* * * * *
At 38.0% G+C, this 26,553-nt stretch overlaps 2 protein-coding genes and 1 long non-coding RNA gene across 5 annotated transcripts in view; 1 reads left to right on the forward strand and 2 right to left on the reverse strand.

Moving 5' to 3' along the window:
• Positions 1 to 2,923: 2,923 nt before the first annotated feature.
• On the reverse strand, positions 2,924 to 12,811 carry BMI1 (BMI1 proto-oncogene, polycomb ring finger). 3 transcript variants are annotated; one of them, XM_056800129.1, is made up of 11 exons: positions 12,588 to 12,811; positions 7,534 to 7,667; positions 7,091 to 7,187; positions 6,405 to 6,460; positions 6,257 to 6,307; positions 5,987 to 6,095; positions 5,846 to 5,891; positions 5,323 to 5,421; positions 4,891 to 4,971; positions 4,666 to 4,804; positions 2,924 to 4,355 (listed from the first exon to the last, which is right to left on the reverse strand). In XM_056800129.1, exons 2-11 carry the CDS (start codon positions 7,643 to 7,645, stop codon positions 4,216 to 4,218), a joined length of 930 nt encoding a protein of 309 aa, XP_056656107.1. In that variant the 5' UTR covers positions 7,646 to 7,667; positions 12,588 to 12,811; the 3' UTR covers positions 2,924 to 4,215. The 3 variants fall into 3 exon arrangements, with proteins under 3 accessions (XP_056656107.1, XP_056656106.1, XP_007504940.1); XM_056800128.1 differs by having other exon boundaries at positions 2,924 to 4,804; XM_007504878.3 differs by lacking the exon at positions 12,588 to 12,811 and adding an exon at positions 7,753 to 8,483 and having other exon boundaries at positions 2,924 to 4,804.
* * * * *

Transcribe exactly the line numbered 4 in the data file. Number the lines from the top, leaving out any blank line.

• On the reverse strand, positions 2,924 to 12,811 carry BMI1 (BMI1 proto-oncogene, polycomb ring finger). 3 transcript variants are annotated; one of them, XM_056800129.1, is made up of 11 exons: positions 12,588 to 12,811; positions 7,534 to 7,667; positions 7,091 to 7,187; positions 6,405 to 6,460; positions 6,257 to 6,307; positions 5,987 to 6,095; positions 5,846 to 5,891; positions 5,323 to 5,421; positions 4,891 to 4,971; positions 4,666 to 4,804; positions 2,924 to 4,355 (listed from the first exon to the last, which is right to left on the reverse strand). In XM_056800129.1, exons 2-11 carry the CDS (start codon positions 7,643 to 7,645, stop codon positions 4,216 to 4,218), a joined length of 930 nt encoding a protein of 309 aa, XP_056656107.1. In that variant the 5' UTR covers positions 7,646 to 7,667; positions 12,588 to 12,811; the 3' UTR covers positions 2,924 to 4,215. The 3 variants fall into 3 exon arrangements, with proteins under 3 accessions (XP_056656107.1, XP_056656106.1, XP_007504940.1); XM_056800128.1 differs by having other exon boundaries at positions 2,924 to 4,804; XM_007504878.3 differs by lacking the exon at positions 12,588 to 12,811 and adding an exon at positions 7,753 to 8,483 and having other exon boundaries at positions 2,924 to 4,804.